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Leiningers Nursing Philosophy Essay

As the healthcare system undergoes major transformations and the role of the professional nurse is expanding, having a definition of the goals and responsibilities of a nurse relative to other professionals within the healthcare community is vital. Nursing theories establish the scope and the significance of a nurse’s role as a healthcare provider. They provide a universal description of nursing that can be applied to nurses practicing within a variety of settings. This paper will examine how the theories of Jean Watson and Madeleine Leininger impact the manner in which professional nurses practice, specifically within the school nurse setting.

Jean Watson’s Philosophy and Science of Caring shows how caring is at the core of nursing practice and is more important than curing. Additionally, she believed that a holistic approach to care is central to the practice of nursing. Watson devised a framework for understanding nursing by developing the ten carative factors. The term carative is used instead of curative to emphasize the distinction between nursing and medicine. According to Blais and Hayes (2011): Watson considers her work to be a philosophical and moral/ethical foundation for professional nursing and part of the central focus for nursing at the disciplinary level. It includes a call for both the art and science that embraces and intersects with art, science, humanities, spirituality, and new dimensions of mind-body-spirit medicine and nursing. (p. 109)

Madeline Leininger was the founder of transcultural nursing. Leininger defined human caring within the context of culture. She recognized that there was a lack of knowledge among nurses in regards to how different cultural backgrounds impacted human behaviors. She identified that care and beliefs about health and illness are imbedded in the values, worldviews and life patterns of people (Cohen 1991). Leininger like Watson also viewed caring as the essence of nursing and unique to the profession. However, she emphasized the aspects of care within a cultural context. Blais and Hayes explain that central to Leininger’s theory is the belief that cultures have differences in their ways of perceiving, knowing, and practicing care but that there are also commonalities about care among cultures (p 109).

A core principle of Watson’s (2008) theory is that nurses have a moral commitment to form transpersonal relationships with others. Nurses, “seek to recognize, honor, and accurately detect the spirit of the other through genuine presencing, being centered, available in the now-moment” (p 81). It is important for nurses to be present in the moment when caring for their patients. They need to be mindful of what they are doing and do it with the intention to care. Furthermore, the very presence of a caring nurse may be the difference between hope and despair. This aspect of caring is especially significant when working with children who have chronic medical conditions and their families. School nurses can provide this type of care by being engaged with the family and learning what is unique about their child. In the case of children with developmental disabilities, although there is no cure to their condition, nurses can focus on the progress they are making in their daily lives thus giving families a sense of hope and support.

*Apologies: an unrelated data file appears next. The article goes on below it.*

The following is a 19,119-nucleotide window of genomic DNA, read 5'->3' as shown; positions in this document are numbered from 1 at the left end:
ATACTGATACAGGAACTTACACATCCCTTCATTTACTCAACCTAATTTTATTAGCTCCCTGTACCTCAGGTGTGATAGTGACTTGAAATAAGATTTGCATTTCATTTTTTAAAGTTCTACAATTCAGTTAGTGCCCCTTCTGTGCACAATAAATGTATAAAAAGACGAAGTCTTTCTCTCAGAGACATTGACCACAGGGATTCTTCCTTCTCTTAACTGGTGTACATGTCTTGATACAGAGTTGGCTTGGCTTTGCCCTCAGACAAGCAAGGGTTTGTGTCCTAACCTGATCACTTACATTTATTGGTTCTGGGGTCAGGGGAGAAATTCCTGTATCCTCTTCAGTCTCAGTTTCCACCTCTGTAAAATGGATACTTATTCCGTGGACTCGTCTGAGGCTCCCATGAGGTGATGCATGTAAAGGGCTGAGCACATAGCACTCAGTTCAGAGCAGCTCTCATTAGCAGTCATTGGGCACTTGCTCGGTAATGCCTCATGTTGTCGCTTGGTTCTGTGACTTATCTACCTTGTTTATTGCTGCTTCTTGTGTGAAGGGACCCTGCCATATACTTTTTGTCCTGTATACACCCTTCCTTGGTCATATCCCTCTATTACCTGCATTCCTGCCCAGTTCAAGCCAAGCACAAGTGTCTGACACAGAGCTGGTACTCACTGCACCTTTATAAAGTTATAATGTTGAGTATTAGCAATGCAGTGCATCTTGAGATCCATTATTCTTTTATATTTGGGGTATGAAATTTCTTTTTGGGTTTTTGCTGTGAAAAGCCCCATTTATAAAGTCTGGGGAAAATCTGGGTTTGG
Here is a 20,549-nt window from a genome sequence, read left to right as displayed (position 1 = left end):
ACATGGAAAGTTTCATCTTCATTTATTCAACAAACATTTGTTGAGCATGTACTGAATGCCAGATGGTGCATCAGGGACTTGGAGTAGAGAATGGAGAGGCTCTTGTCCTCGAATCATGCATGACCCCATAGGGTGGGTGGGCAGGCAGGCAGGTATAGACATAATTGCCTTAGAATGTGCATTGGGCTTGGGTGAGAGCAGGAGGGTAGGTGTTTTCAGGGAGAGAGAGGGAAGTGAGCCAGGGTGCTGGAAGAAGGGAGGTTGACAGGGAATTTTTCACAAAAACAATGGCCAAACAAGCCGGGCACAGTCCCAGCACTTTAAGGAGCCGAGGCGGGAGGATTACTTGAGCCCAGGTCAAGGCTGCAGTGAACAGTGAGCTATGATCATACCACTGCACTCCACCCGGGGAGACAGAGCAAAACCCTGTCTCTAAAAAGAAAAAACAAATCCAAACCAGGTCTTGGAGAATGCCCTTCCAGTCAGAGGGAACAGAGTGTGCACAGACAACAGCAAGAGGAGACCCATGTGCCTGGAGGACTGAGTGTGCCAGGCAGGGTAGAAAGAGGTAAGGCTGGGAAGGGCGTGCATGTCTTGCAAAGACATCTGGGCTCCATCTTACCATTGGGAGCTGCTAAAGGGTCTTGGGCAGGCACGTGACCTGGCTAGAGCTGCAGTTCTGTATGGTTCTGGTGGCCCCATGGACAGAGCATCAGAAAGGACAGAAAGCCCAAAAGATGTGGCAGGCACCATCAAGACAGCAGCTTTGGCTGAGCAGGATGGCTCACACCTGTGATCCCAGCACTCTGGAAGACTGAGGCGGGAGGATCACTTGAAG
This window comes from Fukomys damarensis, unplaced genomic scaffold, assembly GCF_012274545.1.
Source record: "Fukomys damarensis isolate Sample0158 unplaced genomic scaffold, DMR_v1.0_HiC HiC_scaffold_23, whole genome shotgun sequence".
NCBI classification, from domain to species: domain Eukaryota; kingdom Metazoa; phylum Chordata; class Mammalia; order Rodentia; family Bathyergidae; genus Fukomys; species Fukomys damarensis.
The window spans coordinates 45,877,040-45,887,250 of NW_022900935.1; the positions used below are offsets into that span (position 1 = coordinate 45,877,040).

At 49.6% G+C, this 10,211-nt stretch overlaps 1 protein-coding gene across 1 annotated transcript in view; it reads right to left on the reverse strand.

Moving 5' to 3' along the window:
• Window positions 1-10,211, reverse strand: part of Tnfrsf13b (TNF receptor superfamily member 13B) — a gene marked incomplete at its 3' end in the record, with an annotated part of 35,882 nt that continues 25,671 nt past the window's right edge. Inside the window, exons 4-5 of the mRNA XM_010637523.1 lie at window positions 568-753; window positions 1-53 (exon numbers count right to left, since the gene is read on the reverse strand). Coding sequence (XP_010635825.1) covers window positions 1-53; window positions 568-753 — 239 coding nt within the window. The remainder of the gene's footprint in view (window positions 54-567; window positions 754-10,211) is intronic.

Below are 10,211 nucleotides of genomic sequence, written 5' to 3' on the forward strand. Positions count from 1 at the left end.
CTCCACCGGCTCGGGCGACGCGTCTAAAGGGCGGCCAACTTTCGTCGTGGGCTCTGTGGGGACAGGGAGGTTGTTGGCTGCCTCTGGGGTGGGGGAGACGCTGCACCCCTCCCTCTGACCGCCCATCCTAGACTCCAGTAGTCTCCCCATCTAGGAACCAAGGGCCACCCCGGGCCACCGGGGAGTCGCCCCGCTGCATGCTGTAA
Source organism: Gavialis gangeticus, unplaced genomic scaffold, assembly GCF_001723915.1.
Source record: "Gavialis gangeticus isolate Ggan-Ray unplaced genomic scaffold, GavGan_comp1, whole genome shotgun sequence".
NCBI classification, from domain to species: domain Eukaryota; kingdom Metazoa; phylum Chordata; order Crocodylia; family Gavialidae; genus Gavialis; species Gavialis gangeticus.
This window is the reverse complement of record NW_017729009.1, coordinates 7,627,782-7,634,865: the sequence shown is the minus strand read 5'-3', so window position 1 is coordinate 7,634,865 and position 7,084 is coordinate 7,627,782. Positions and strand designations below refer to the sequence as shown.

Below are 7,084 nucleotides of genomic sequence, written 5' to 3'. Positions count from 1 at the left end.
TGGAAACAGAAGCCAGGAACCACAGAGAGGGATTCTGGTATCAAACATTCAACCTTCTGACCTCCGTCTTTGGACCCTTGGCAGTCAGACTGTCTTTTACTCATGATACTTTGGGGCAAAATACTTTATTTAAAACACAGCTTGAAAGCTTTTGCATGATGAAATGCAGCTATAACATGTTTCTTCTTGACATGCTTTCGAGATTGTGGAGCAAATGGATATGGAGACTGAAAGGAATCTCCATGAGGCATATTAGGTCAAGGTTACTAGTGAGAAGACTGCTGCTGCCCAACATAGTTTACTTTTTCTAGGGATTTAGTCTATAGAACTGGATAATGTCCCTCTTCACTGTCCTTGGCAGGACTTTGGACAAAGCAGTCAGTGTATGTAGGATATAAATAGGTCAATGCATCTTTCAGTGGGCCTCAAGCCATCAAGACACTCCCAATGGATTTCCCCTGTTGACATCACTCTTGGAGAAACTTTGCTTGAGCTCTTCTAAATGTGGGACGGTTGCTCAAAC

Leininger believes that the goal of healthcare personnel should be to work toward understanding of care and the values, health beliefs, and lifestyles of different cultures, which will form the basis for providing culture-specific care (Blais and Hayes, 2011). Culturally competent school nurse are aware and respectful of the importance of the values, beliefs, traditions, customs and parenting styles of the children and families they serve. They also need to be aware of the impact of their interactions with others and take all of these factors into account when planning care for children and their families. For example, with an escalating number of Spanish-speaking immigrants in the school system, school nurses should provide educational written materials in Spanish as well as English and utilize translators to communicate pertinent health related information to Spanish-speaking families.